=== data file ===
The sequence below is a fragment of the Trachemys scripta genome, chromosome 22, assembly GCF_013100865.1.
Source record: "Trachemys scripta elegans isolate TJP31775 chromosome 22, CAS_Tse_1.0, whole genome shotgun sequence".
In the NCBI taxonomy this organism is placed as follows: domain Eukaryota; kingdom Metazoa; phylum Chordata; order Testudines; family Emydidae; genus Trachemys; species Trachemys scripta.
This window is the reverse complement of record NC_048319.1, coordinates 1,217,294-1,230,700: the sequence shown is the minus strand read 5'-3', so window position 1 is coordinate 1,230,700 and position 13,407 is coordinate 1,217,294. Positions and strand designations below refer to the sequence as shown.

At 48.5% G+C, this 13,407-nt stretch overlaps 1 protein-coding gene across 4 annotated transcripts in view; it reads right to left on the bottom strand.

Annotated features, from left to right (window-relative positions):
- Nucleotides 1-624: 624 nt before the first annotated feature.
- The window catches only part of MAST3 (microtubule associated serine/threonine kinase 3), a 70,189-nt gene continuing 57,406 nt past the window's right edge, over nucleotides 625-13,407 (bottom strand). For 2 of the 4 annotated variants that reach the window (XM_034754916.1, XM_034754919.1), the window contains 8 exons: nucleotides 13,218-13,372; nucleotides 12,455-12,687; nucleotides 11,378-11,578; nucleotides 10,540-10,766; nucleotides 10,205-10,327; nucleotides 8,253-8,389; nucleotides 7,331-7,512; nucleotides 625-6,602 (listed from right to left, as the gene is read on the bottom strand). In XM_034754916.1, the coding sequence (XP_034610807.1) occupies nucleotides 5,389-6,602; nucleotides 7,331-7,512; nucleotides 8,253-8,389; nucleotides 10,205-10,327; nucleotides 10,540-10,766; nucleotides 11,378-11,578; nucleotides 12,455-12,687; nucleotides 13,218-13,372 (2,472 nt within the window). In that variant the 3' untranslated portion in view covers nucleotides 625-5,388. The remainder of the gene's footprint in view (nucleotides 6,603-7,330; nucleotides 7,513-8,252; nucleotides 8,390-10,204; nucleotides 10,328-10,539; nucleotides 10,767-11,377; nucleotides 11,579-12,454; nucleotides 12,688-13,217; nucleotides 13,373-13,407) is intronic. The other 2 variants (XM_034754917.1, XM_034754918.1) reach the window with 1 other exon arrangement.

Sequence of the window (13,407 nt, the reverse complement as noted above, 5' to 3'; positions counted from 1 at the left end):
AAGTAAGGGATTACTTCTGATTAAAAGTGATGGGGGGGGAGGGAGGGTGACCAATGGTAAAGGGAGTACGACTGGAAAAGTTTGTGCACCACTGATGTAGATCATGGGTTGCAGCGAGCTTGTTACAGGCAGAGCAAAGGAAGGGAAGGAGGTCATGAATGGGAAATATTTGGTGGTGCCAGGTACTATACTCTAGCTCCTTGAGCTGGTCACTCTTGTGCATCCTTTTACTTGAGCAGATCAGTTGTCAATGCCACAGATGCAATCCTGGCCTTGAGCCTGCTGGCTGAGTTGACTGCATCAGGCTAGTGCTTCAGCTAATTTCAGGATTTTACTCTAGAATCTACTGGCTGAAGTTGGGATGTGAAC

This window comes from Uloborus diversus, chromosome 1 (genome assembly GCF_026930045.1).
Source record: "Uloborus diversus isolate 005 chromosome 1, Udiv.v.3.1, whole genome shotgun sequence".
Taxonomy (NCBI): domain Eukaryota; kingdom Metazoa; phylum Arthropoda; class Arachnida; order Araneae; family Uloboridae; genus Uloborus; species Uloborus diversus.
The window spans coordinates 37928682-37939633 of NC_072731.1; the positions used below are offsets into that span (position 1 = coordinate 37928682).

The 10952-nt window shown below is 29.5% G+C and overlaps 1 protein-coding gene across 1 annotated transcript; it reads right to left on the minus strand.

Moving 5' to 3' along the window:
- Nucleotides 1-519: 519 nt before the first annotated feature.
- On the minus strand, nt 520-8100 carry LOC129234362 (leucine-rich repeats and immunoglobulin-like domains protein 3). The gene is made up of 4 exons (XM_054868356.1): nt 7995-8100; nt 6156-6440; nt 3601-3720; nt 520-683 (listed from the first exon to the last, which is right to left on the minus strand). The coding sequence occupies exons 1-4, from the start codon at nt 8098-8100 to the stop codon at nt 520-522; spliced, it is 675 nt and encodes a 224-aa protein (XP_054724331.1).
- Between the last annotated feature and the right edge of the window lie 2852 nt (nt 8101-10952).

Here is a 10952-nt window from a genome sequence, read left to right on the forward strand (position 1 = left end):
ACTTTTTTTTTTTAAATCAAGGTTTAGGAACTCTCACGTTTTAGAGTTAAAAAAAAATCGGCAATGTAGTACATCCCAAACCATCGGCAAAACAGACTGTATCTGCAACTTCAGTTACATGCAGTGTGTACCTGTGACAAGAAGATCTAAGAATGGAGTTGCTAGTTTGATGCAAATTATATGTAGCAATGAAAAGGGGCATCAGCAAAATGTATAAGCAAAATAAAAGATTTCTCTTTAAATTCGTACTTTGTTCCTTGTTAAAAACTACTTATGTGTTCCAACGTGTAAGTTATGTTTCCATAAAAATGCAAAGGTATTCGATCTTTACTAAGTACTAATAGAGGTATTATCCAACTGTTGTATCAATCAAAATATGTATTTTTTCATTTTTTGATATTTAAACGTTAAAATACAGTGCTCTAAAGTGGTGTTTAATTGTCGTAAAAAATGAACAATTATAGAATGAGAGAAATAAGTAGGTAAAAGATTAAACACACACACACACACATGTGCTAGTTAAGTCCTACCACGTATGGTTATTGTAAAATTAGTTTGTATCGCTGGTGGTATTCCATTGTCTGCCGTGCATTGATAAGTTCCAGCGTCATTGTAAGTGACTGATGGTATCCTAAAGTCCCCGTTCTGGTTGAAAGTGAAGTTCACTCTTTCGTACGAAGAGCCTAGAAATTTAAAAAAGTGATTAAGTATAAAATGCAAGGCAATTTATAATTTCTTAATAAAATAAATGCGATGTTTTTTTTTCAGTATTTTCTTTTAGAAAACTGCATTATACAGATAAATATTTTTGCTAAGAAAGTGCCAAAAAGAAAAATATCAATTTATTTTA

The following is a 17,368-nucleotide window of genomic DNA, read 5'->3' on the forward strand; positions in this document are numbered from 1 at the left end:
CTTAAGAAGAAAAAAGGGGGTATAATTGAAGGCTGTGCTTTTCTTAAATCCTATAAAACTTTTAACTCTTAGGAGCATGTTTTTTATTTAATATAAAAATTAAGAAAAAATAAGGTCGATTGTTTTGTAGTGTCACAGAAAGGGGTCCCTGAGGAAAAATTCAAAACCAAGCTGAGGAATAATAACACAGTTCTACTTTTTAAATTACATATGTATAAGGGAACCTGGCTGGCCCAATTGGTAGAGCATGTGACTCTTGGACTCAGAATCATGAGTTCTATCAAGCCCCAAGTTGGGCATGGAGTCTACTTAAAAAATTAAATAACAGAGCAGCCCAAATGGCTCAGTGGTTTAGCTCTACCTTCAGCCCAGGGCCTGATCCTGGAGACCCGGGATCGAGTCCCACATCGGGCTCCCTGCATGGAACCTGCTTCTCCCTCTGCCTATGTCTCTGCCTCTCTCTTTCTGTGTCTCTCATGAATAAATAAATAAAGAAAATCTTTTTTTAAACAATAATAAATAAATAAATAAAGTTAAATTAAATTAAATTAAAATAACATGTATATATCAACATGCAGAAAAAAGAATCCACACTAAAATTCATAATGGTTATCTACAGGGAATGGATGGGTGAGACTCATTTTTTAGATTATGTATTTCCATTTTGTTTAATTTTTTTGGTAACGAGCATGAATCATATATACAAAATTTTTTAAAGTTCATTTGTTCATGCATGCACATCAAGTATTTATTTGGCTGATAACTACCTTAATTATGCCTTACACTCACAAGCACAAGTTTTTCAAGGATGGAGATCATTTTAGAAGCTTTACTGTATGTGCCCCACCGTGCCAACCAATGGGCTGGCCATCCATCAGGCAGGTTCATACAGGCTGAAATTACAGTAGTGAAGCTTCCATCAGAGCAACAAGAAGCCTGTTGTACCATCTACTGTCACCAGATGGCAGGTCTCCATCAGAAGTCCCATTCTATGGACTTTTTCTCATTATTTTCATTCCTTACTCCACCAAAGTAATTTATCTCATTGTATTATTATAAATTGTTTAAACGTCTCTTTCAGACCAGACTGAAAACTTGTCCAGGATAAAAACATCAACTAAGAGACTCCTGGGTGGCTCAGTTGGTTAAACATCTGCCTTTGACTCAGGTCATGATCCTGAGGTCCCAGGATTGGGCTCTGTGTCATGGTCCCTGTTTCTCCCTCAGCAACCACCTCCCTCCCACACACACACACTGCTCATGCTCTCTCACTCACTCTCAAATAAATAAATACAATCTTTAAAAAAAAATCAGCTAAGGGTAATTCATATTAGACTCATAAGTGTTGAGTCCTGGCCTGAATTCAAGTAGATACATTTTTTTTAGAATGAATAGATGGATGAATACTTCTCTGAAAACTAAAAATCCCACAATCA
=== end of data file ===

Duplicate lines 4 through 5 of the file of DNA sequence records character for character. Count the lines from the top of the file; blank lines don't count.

This window is the reverse complement of record NC_048319.1, coordinates 1,217,294-1,230,700: the sequence shown is the minus strand read 5'-3', so window position 1 is coordinate 1,230,700 and position 13,407 is coordinate 1,217,294. Positions and strand designations below refer to the sequence as shown.

At 48.5% G+C, this 13,407-nt stretch overlaps 1 protein-coding gene across 4 annotated transcripts in view; it reads right to left on the bottom strand.